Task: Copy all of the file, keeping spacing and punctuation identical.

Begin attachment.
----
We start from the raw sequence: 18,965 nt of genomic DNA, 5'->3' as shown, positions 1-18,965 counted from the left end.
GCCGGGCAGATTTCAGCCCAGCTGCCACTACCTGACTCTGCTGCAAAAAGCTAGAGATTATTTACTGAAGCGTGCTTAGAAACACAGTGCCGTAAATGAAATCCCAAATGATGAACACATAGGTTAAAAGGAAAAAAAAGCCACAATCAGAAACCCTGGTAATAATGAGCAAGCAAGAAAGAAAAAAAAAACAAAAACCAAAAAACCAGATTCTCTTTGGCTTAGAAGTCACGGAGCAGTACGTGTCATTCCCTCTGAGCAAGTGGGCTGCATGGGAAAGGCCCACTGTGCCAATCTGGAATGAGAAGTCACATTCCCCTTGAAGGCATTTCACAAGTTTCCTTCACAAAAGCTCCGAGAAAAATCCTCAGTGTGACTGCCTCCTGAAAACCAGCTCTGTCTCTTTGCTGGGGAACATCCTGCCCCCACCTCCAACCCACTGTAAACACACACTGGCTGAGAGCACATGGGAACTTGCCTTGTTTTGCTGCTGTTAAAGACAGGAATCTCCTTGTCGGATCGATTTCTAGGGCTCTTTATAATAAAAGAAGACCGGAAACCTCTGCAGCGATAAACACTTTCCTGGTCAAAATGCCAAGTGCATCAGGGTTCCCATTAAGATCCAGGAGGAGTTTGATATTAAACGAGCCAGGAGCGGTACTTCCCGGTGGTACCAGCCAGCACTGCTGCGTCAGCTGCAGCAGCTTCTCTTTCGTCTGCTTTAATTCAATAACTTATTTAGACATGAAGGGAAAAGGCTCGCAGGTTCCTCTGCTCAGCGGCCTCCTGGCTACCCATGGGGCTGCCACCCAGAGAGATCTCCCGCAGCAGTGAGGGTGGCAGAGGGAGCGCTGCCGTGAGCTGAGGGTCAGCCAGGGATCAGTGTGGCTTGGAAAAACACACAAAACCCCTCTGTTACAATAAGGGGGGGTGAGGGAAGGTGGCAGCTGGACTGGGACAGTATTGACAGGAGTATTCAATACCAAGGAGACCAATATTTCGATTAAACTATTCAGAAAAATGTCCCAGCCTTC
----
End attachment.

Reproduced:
We start from the raw sequence: 18,965 nt of genomic DNA, 5'->3' as shown, positions 1-18,965 counted from the left end.
GCCGGGCAGATTTCAGCCCAGCTGCCACTACCTGACTCTGCTGCAAAAAGCTAGAGATTATTTACTGAAGCGTGCTTAGAAACACAGTGCCGTAAATGAAATCCCAAATGATGAACACATAGGTTAAAAGGAAAAAAAAGCCACAATCAGAAACCCTGGTAATAATGAGCAAGCAAGAAAGAAAAAAAAAACAAAAACCAAAAAACCAGATTCTCTTTGGCTTAGAAGTCACGGAGCAGTACGTGTCATTCCCTCTGAGCAAGTGGGCTGCATGGGAAAGGCCCACTGTGCCAATCTGGAATGAGAAGTCACATTCCCCTTGAAGGCATTTCACAAGTTTCCTTCACAAAAGCTCCGAGAAAAATCCTCAGTGTGACTGCCTCCTGAAAACCAGCTCTGTCTCTTTGCTGGGGAACATCCTGCCCCCACCTCCAACCCACTGTAAACACACACTGGCTGAGAGCACATGGGAACTTGCCTTGTTTTGCTGCTGTTAAAGACAGGAATCTCCTTGTCGGATCGATTTCTAGGGCTCTTTATAATAAAAGAAGACCGGAAACCTCTGCAGCGATAAACACTTTCCTGGTCAAAATGCCAAGTGCATCAGGGTTCCCATTAAGATCCAGGAGGAGTTTGATATTAAACGAGCCAGGAGCGGTACTTCCCGGTGGTACCAGCCAGCACTGCTGCGTCAGCTGCAGCAGCTTCTCTTTCGTCTGCTTTAATTCAATAACTTATTTAGACATGAAGGGAAAAGGCTCGCAGGTTCCTCTGCTCAGCGGCCTCCTGGCTACCCATGGGGCTGCCACCCAGAGAGATCTCCCGCAGCAGTGAGGGTGGCAGAGGGAGCGCTGCCGTGAGCTGAGGGTCAGCCAGGGATCAGTGTGGCTTGGAAAAACACACAAAACCCCTCTGTTACAATAAGGGGGGGTGAGGGAAGGTGGCAGCTGGACTGGGACAGTATTGACAGGAGTATTCAATACCAAGGAGACCAATATTTCGATTAAACTATTCAGAAAAATGTCCCAGCCTTC